The fatigue assessment of pressure boundary components is of importance for the aging management regarding safety and reliability in nuclear power plants with light water reactors. For the evaluation of cyclic loading conditions, different country specific design codes and standards are applied to consider various mechanical and thermal loadings as well as geometrical and material effects. Those different influencing factors have also to be taken into account in the fatigue design curves. Current state of the art methods account for life time influencing factors such as temperature, surface finish, stress multi-axiality and loading history by the application of reduction factors for fatigue lives (penalty respectively margin factors) determined from fatigue design curves which are derived from laboratory test data. Other effects, such as environmental effects or hold times, are often considered with high levels of conservatism or are not taken into account at all. On the one hand, this may lead to non-conservative predictions of the materials fatigue behavior, while on the other hand, there are often large discrepancies between calculated fatigue life and practical experience from power plant operation, where the operating experience reveals much higher fatigue lifetimes as their predictions based on laboratory tests and conservative consideration of major influencing factors (plastification by Ke-factors, Environmentally Assisted Fatigue (EAF) by FEN-factors) in the calculation approach.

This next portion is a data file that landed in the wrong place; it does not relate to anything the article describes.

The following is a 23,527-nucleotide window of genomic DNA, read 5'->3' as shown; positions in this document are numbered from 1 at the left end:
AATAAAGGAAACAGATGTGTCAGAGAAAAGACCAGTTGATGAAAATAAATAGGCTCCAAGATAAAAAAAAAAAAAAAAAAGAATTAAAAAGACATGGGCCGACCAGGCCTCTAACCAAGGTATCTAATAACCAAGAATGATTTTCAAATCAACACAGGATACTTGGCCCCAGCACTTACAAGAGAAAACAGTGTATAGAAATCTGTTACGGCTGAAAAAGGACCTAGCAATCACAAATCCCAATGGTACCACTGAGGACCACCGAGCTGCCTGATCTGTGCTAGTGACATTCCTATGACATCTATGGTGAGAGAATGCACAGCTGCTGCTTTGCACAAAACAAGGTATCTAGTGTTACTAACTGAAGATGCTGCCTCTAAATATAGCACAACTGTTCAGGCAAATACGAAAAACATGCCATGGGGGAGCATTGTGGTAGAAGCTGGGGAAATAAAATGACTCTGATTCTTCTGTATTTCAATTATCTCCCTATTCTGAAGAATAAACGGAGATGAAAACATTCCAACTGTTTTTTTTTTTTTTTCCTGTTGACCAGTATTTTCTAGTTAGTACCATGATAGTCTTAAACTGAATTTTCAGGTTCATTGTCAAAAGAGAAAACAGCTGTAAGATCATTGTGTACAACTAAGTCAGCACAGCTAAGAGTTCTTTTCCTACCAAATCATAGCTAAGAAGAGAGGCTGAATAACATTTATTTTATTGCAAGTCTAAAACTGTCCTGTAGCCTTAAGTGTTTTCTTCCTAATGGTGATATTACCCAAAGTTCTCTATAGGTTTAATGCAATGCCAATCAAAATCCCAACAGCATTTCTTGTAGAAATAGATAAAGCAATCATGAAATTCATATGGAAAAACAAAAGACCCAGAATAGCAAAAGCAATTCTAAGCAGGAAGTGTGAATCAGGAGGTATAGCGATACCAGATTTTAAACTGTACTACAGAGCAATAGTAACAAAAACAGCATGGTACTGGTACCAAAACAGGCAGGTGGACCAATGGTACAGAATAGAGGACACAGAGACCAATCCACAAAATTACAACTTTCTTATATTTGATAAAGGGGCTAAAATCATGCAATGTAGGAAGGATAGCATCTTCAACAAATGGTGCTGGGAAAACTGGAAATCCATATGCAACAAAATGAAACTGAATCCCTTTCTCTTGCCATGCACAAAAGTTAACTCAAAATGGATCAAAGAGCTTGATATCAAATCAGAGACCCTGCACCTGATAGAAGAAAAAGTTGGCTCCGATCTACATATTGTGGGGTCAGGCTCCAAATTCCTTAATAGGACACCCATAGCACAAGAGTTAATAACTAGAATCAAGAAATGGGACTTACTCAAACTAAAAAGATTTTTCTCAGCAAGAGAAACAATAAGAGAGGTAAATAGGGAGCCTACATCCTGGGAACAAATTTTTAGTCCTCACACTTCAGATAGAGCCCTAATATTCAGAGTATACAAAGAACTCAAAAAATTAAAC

Therefore, Framatome GmbH, Erlangen, and the Material Testing Institute MPA Stuttgart currently conducting a cooperative research program which aims to improve the understanding of environmental and loading effects as well as of welds on fatigue life time and to improve fatigue lifetime assessment methods in the framework of the well established engineering approach. Based on the results of a previous research project of the same project partners, an experimental program is performed to investigate the effect of loading parameters and hold times on environmentally assisted fatigue (EAF). Experiments on specimens of ferritic and austenitic stainless steels and austenitic stainless steel welds as well as component tests are performed under laboratory and operating conditions to improve fatigue assessment and serve to bridge the gap between specimen behavior and component fatigue in operation.

Emanating from previous and ongoing cooperative research projects, the experimental results will contribute to the proposal of an engineering fatigue assessment concept, allowing more specific differentiation in the influencing factors for component fatigue life prediction. Furthermore, hold time effects are simulated based on further developed material models.

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